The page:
Day by day, Gyuri adapts to life in Auschwitz as best he can, learning little tricks that he hopes will keep him alive longer. For example, he always makes sure to get in the back when lining up for “soup” because the meager, barely-sustaining broth is slightly thicker at the bottom of the vats. He also saves the little bread they receive at night for the morning so he can have more strength to lug concrete all day long. All the while, the smell of the crematorium, where the Nazis burn those who they’ve murdered or who have died of disease, exhaustion, or starvation, is present, reminding Gyuri of what will happen to him if he gives up on surviving.
Later on, Gyuri is relocated to the Buchenwald concentration camp, and then to a camp in Zeitz. But Soon, Gyuri comes to see that no matter what he does to try to survive, his body is giving up on him. A bag of concrete that once took little effort to move now presents him with intense agony with every step. Before long, his fellow prisoners have to lift him up off the wet ground every morning in line for roll call. After a red, pus-soaked welt forms on his knee and he refuses to see the doctor, Gyuri is transported by his fellow prisoners to the hospital area.
There, Gyuri witnesses an even higher level of human suffering than what had been on display previously. His fellow patients writhe in pain due to all manner of ailments. Particularly memorable to Gyuri are all the patients who have lost toes due to the increasingly cold weather. The entire unit is infested with fleas and lice, which have begun to swarm around and inside Gyuri’s festering wounds.
Once it is clear to the doctors and guards that Gyuri is too sick to work, he is transported on a train back to Buchenwald where he is sure he is going to be killed. The suffering has reached a point for Gyuri where he has become completely disassociated from his body, perhaps in a physiological coping mechanism for dealing with the pain. He wishes only that his death will not be too painful. But when he finally arrives at Buchenwald, he feels a tiny glimmer of hope, deciding that he’d like to live in this “beautiful concentration camp” a little longer.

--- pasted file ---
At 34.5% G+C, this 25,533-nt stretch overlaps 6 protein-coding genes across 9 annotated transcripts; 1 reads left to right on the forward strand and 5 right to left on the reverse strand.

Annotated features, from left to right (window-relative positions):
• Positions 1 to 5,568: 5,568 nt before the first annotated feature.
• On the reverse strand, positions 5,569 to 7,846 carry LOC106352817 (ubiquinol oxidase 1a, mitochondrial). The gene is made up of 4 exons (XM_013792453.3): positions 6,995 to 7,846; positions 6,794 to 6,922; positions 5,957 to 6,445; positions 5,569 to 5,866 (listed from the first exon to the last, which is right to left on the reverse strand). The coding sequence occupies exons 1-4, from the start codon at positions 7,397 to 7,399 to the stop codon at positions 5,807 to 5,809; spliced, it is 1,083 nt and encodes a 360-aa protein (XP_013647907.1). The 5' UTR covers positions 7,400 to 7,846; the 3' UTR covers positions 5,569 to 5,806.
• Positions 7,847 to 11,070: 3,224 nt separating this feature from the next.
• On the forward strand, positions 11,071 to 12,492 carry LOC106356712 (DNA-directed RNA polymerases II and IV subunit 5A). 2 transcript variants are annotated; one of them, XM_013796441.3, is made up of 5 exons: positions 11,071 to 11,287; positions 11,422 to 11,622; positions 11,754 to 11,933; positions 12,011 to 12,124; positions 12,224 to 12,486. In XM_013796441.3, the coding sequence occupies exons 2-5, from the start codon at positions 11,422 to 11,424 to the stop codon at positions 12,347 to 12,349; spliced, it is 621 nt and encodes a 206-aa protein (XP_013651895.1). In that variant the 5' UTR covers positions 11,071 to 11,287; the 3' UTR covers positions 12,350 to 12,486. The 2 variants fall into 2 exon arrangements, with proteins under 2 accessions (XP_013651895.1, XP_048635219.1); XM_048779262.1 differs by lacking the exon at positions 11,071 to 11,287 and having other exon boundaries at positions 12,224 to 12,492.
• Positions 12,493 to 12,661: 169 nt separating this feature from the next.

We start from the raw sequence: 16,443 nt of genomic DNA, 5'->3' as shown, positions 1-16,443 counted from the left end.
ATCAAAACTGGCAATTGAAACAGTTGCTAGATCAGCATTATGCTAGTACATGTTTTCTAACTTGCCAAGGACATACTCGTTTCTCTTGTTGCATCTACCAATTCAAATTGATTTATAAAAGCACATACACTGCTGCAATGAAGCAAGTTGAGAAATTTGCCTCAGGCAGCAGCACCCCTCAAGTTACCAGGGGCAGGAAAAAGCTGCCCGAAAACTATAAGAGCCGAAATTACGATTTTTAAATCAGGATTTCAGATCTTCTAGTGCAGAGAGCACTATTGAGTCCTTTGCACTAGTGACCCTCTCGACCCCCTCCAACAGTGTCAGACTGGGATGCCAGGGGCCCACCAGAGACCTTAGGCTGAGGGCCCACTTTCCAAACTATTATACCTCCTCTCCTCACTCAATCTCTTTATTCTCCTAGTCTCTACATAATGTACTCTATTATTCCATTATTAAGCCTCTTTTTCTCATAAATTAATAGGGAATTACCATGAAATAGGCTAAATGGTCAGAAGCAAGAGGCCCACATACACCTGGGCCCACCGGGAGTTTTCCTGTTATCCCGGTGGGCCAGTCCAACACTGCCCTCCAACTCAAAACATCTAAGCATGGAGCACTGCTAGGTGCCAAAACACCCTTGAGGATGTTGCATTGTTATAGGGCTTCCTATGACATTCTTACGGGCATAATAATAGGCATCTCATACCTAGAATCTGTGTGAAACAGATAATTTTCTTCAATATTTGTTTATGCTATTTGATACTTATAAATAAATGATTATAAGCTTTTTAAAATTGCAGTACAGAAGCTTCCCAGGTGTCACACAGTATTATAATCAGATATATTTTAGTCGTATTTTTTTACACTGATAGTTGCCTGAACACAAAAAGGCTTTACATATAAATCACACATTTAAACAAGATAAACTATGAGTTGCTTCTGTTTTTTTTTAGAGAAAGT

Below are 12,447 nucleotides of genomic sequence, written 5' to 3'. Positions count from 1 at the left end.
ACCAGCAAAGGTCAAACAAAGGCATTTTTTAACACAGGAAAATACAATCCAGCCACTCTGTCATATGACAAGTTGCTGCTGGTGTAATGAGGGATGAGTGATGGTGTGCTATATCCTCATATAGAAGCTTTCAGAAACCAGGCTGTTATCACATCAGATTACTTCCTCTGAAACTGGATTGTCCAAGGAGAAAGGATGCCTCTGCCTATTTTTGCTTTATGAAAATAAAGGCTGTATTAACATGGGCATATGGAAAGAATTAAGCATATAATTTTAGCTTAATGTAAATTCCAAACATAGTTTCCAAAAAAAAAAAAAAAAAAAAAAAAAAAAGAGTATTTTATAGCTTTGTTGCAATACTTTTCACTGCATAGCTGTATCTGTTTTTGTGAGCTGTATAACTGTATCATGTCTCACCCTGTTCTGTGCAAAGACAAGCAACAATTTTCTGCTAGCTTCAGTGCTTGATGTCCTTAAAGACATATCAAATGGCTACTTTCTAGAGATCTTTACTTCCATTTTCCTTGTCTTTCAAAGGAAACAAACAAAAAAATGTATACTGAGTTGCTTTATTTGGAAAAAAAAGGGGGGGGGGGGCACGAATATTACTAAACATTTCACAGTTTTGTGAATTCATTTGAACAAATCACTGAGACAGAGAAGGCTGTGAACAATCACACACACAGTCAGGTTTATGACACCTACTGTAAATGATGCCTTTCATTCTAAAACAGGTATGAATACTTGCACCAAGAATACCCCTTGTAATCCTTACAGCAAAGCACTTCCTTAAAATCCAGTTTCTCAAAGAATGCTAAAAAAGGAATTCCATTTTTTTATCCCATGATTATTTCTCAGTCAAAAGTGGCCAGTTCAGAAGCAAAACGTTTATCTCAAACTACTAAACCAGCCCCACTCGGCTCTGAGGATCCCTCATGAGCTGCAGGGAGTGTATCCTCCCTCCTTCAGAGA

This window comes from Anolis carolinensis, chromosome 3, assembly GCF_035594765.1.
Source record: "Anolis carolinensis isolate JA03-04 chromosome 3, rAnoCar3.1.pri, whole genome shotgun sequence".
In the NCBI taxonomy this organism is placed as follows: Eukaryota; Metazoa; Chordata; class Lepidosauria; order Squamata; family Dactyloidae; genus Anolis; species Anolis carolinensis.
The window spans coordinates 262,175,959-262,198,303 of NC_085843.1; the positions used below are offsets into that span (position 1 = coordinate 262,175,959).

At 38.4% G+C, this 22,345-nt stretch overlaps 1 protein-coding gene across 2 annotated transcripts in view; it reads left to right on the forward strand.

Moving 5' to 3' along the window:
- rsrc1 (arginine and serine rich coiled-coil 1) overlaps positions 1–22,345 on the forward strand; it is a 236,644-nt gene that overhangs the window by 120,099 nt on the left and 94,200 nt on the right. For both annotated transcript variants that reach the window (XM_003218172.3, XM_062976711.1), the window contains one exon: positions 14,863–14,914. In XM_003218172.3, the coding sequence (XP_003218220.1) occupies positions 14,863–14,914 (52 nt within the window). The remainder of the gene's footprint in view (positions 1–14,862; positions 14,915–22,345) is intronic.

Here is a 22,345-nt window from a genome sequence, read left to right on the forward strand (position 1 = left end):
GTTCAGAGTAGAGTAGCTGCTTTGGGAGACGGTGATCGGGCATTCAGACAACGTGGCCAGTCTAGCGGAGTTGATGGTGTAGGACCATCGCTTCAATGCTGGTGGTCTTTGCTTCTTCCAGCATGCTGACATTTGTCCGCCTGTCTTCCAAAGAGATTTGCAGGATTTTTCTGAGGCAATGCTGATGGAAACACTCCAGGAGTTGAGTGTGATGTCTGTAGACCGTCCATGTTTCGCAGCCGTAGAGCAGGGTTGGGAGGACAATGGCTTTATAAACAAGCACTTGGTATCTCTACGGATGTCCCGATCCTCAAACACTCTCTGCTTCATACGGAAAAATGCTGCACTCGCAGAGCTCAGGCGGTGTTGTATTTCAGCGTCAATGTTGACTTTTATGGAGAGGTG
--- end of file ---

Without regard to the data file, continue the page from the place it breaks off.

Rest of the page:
The new hospital is not nearly as hellish as the last, and Gyuri feels he is treated with something almost like kindness by the SS officers. It seems, however, that they may merely be grooming the boy for some sort of unimaginable torture experiments. Fortunately, after Gyuri has healed to an extent, the camp is liberated by Allied Forces and Gyuri is free.
Back in Hungary, Gyuri is treated not as a hero nor even a survivor, but simply as a curiosity. Journalists and others ask him for his impressions about the camp, but his attempts to explain the unexplainable terror and suffering leave them unimpressed. Gyuri tries and fails to find one of his best friends from the camp, Bandi Citrom, but has no idea whether he’s alive or dead. After a year in concentration camps, Gyuri cannot even share in the moral indignation of his ordeal because, to him, it was just a new reality that he had to accept in order to survive, to be a “good prisoner,” as Kertesz writes.
And this is where Fatelessness
derives both its title and its greatest significance. What makes Gyuri truly “fateless” is that until he had to start wearing yellow stars, he barely identified with Judaism. When his uncle discusses “the shared Jewish fate” Gyuri is now a part of, that doesn’t resonate with him. And once he’s in the concentration camps, all of his attempts at survival eventually fail. Ultimately, he survives not because he wills it but because of random timing, his fate completely out of his hands. It’s a striking and unforgettable theme of a striking and unforgettable book.